Known for its huge dome and the oculus (eye) in the middle of it, the Pantheon is one of Rome’s most wonderful engineering accomplishments. It is also a very well preserved building. In fact, it is the most well preserved building of the classical time period.
The Pantheon was first built by Marcus Vipsanius Agrippa. However, his work was destroyed in a fire in 80 C.E. All that we have left from that building is the inscription that was at the top of it which reads M AGRIPPA L F COS TERTIVM FECIT (Marcus Agrippa, the son of Lucius and consul for the third time, made this). Soon after it was destroyed, reconstruction of the temple began, but it was struck by lightning and once again caught on fire. Once again, soon after this happened, construction began on a third iteration of the temple, using the same inscription as the first, even though Agrippa didn’t build this iteration of the Pantheon. This version is still standing to this day.
Of course, the Pantheon in 123 C.E. would look different than the one today. The first major event after the completion of the Pantheon was repairs in 202 C.E. Not too much of a change. Then, in 609 C.E., after Christianity had become the dominant religion in Europe, the Pantheon was donated to Pope Boniface IV, who dedicated it to the Virgin Mary. In 663 C.E., the Byzantine emperor pillaged the temple and sent the treasures to Constantinople. Lastly, Pope Urban VIII tore off the bronze ceiling to make cannons and to decorate the baldachin of St. Peter’s in the 1630s.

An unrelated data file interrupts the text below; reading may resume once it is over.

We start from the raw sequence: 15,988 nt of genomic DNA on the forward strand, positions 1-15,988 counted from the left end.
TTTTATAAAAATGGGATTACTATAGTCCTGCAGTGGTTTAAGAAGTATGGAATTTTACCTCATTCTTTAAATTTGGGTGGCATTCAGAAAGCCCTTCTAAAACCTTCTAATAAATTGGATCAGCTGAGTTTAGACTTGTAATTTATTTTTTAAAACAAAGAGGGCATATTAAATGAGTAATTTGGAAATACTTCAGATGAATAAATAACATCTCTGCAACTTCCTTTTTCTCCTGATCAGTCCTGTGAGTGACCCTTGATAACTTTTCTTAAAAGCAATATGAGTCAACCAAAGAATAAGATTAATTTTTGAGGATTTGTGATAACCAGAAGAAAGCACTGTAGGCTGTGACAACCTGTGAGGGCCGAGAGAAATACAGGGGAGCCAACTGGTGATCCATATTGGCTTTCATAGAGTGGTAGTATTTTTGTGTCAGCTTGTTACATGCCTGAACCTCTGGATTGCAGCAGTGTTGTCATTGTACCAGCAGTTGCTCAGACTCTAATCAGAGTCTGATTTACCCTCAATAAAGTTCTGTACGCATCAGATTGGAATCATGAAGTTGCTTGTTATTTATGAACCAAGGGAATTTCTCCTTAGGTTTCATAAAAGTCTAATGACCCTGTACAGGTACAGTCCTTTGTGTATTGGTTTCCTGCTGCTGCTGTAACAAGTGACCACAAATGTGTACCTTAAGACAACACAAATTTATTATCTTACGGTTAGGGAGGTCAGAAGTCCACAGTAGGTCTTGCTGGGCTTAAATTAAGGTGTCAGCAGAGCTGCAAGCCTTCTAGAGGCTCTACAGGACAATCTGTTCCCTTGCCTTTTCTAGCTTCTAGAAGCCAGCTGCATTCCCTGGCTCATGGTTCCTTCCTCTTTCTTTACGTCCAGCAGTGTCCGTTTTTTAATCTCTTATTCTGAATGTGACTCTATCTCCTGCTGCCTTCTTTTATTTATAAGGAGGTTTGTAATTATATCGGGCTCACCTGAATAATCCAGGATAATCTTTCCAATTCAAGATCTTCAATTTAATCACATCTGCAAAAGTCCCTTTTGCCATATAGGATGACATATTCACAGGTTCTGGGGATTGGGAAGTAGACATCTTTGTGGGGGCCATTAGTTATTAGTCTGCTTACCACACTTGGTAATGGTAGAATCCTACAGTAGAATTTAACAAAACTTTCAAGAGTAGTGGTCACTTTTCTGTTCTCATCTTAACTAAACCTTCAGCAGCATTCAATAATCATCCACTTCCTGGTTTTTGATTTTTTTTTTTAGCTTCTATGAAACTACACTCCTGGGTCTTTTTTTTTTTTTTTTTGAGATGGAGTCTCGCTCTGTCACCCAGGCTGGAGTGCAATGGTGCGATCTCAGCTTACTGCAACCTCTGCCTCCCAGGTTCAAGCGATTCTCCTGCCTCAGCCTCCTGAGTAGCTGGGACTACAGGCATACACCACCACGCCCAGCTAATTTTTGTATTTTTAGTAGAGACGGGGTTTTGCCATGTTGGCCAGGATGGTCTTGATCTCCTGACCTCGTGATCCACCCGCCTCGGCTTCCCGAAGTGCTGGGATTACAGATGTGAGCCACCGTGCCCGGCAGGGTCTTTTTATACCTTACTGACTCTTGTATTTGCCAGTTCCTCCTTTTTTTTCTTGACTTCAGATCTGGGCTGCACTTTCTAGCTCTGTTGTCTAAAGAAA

There are many reasons why this building is still standing to this day. But the most important is how well the building was built. The Romans are known for their engineering skills. Their engineering feats have surpassed even that of some of today’s best engineering feats. In fact, the building was made to last for a very long time, and Hadrian intentionally had the date of the site stamped onto a wall, just for the future generations to know when it was built.